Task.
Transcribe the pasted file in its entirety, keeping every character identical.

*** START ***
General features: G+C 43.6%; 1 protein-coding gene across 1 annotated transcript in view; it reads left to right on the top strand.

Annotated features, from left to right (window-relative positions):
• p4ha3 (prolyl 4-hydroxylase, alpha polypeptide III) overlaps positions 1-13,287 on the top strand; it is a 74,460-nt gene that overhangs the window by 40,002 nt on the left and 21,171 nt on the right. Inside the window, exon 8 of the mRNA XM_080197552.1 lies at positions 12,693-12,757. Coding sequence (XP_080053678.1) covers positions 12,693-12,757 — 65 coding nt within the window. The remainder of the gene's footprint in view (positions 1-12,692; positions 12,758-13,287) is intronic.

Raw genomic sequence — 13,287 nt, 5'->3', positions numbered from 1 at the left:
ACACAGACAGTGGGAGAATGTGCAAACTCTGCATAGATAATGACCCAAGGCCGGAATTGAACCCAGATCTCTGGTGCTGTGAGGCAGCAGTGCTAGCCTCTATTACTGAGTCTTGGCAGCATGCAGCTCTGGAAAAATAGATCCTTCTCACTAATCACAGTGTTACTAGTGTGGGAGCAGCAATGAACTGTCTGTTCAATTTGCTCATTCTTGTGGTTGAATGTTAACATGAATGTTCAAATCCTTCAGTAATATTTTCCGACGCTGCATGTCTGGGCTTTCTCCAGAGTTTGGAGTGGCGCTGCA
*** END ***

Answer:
General features: G+C 43.6%; 1 protein-coding gene across 1 annotated transcript in view; it reads left to right on the top strand.

Annotated features, from left to right (window-relative positions):
• p4ha3 (prolyl 4-hydroxylase, alpha polypeptide III) overlaps positions 1-13,287 on the top strand; it is a 74,460-nt gene that overhangs the window by 40,002 nt on the left and 21,171 nt on the right. Inside the window, exon 8 of the mRNA XM_080197552.1 lies at positions 12,693-12,757. Coding sequence (XP_080053678.1) covers positions 12,693-12,757 — 65 coding nt within the window. The remainder of the gene's footprint in view (positions 1-12,692; positions 12,758-13,287) is intronic.

Raw genomic sequence — 13,287 nt, 5'->3', positions numbered from 1 at the left:
ACACAGACAGTGGGAGAATGTGCAAACTCTGCATAGATAATGACCCAAGGCCGGAATTGAACCCAGATCTCTGGTGCTGTGAGGCAGCAGTGCTAGCCTCTATTACTGAGTCTTGGCAGCATGCAGCTCTGGAAAAATAGATCCTTCTCACTAATCACAGTGTTACTAGTGTGGGAGCAGCAATGAACTGTCTGTTCAATTTGCTCATTCTTGTGGTTGAATGTTAACATGAATGTTCAAATCCTTCAGTAATATTTTCCGACGCTGCATGTCTGGGCTTTCTCCAGAGTTTGGAGTGGCGCTGCA